A typical morning in child care might involve greeting children with hugs, high fives, and snuggles for those who are still waking up or having a hard time saying goodbye to loved ones for the day. However, some children (and adults!) are slow to warm in the morning, preferring quiet, space, and independent activities. In general, morning greetings may have changed in your setting this fall, as you work to implement safety procedures for COVID-19. Regardless of how children are entering your setting, it’s important to make space and time to acknowledge each other. Below are 15 creative greetings to support you in promoting safety, personal space, and rapport in your setting:
by Andrew Roszak
Executive Director, The Institute for Childhood Preparedness
As restrictions from the COVID-19 Coronavirus pandemic begin to ease, many early childhood programs are thinking about reopening. This is not an easy task and many find themselves attempting to balance feasibility versus safety. FunShine had the opportunity to talk about reopening child care with the executive director of the Institute for Childhood Preparedness, Andrew Roszak. Roszak has been working on emergency preparedness issues for over 20 years, including his service as Senior Director of Environmental Health, Pandemic Preparedness and Catastrophic Response – where he worked each day with the CDC and local health departments to better prepare communities for pandemics. Roszak submitted the following tips.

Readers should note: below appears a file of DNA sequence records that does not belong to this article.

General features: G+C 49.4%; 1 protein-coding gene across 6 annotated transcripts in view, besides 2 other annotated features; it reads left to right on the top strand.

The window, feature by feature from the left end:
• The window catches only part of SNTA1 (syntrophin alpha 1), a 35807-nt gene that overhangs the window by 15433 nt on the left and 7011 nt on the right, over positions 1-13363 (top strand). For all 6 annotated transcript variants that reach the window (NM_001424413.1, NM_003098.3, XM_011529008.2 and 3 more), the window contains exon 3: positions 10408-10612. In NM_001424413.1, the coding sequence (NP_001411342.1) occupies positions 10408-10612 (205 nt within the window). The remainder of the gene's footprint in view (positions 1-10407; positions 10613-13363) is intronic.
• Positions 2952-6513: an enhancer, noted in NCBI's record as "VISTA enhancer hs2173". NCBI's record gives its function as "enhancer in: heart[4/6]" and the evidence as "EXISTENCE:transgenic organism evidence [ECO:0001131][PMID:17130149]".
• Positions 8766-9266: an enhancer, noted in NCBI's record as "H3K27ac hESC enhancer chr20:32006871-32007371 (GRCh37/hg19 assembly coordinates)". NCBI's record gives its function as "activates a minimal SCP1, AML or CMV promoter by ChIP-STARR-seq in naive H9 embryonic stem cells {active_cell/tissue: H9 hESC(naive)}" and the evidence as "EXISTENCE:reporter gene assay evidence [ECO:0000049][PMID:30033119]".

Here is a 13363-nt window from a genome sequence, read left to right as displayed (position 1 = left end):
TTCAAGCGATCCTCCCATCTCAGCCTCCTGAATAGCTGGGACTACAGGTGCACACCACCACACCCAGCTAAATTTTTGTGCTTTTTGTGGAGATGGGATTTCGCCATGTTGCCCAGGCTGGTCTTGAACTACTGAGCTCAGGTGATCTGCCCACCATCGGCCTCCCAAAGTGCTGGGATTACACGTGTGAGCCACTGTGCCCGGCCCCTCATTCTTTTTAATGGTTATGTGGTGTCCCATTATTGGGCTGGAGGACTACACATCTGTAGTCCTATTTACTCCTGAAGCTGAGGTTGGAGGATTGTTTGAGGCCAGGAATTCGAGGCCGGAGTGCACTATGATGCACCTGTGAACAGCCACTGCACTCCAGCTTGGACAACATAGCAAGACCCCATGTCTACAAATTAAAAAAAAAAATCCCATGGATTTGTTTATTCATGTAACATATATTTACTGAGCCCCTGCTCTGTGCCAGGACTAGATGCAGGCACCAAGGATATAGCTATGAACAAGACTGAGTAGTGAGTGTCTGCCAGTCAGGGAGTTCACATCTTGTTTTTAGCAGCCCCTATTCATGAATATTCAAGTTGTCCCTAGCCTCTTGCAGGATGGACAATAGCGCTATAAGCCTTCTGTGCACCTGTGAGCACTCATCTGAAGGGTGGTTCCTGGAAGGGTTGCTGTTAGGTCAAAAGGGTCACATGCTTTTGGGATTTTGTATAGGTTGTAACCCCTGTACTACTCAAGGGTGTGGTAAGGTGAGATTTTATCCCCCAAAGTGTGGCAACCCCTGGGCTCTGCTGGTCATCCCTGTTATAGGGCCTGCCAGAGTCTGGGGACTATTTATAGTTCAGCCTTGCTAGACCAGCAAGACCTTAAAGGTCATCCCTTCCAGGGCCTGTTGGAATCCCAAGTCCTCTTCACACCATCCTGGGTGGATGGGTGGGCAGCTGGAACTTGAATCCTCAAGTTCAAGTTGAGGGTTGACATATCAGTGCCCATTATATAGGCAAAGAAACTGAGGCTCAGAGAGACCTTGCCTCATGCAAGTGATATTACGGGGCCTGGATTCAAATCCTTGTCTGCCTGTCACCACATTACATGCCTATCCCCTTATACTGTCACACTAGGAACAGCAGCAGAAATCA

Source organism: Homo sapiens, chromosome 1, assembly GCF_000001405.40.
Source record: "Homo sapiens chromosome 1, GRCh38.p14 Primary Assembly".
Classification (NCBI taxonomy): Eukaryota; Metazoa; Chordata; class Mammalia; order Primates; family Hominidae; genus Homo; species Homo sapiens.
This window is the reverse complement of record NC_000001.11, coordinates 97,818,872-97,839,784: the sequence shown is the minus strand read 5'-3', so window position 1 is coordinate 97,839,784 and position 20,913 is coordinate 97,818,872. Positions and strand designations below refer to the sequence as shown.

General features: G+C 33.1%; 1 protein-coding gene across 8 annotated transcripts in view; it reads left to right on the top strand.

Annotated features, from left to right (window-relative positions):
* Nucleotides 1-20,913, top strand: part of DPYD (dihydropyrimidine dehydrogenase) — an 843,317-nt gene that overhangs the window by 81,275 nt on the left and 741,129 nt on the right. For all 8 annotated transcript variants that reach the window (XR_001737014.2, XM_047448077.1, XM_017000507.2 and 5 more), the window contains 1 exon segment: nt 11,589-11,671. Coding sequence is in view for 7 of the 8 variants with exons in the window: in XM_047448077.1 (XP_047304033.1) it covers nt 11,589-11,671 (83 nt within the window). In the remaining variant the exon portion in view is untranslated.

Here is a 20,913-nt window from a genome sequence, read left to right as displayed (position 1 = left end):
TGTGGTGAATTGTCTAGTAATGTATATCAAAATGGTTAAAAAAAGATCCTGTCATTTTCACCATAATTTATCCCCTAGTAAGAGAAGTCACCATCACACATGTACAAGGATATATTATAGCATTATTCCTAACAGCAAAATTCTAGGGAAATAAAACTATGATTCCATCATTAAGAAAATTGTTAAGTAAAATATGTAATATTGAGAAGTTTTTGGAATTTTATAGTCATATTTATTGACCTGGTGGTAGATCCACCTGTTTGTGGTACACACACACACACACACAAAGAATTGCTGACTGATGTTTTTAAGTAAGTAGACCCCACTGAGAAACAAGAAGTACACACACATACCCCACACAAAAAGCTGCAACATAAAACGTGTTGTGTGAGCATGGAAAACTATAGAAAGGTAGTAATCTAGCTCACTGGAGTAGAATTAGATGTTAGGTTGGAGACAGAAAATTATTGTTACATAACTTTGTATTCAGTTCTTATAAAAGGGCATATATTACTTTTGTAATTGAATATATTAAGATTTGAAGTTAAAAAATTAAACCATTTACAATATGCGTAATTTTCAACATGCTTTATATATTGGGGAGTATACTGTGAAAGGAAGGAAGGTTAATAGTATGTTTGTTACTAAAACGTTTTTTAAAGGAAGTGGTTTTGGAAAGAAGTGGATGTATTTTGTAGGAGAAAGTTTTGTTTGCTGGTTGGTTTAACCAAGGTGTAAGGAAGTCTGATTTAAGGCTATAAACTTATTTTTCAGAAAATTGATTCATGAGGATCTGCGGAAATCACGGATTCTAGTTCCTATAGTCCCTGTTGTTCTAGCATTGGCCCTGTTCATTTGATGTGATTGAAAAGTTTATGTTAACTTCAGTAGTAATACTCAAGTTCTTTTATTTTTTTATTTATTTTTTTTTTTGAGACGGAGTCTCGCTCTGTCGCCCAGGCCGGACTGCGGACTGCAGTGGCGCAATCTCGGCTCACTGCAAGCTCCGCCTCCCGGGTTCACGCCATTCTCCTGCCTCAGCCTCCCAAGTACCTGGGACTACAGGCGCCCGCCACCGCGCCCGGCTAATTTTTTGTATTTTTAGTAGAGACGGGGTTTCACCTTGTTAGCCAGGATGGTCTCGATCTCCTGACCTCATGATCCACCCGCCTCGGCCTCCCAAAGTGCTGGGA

There is no greater sigh of relief after a long day with young ones than when you open the door and they rush past you to play outside. The benefits of outdoor play for children are well researched. Ample outdoor experiences promote exercise, executive functioning, risk-taking, socialization, and an appreciation for nature. Support children’s outside explorations by welcoming spring with an outdoor classroom. Continue reading
“That’s not fair!” is a common refrain in preschool classrooms. Children often struggle to share favorite toys, take turns, and are prone to saying hurtful things such as “I don’t want to play with you,” or “I don’t want to be your friend.” As educators, we do our best to mediate hurtful situations during which children feel judged or left out. However, getting the concept of fairness to stick can be tricky. Continue reading